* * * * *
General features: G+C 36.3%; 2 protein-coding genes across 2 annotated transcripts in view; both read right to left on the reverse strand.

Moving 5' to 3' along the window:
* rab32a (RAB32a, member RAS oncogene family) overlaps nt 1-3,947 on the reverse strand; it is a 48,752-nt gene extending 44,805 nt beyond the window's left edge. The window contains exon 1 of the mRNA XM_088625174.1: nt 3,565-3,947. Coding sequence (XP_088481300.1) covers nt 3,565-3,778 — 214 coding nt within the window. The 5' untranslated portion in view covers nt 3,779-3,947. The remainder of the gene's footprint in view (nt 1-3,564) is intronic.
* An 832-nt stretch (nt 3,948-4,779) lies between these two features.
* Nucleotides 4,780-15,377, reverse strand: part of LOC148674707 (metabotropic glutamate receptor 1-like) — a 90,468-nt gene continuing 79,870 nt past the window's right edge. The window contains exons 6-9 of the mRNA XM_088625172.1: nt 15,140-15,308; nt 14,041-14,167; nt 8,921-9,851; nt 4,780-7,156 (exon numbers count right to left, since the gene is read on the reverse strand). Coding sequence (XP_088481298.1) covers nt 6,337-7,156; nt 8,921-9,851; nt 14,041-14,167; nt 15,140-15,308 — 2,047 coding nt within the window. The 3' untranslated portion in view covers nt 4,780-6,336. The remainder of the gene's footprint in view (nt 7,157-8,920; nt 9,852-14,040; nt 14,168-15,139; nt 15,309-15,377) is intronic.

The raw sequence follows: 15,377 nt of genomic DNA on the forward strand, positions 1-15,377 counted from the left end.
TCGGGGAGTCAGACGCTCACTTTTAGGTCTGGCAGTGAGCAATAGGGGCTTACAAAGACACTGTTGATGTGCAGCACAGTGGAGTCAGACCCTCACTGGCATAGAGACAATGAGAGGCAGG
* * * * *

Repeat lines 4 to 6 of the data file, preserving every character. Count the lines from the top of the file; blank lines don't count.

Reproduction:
* An 832-nt stretch (nt 3,948-4,779) lies between these two features.
* Nucleotides 4,780-15,377, reverse strand: part of LOC148674707 (metabotropic glutamate receptor 1-like) — a 90,468-nt gene continuing 79,870 nt past the window's right edge. The window contains exons 6-9 of the mRNA XM_088625172.1: nt 15,140-15,308; nt 14,041-14,167; nt 8,921-9,851; nt 4,780-7,156 (exon numbers count right to left, since the gene is read on the reverse strand). Coding sequence (XP_088481298.1) covers nt 6,337-7,156; nt 8,921-9,851; nt 14,041-14,167; nt 15,140-15,308 — 2,047 coding nt within the window. The 3' untranslated portion in view covers nt 4,780-6,336. The remainder of the gene's footprint in view (nt 7,157-8,920; nt 9,852-14,040; nt 14,168-15,139; nt 15,309-15,377) is intronic.

The raw sequence follows: 15,377 nt of genomic DNA on the forward strand, positions 1-15,377 counted from the left end.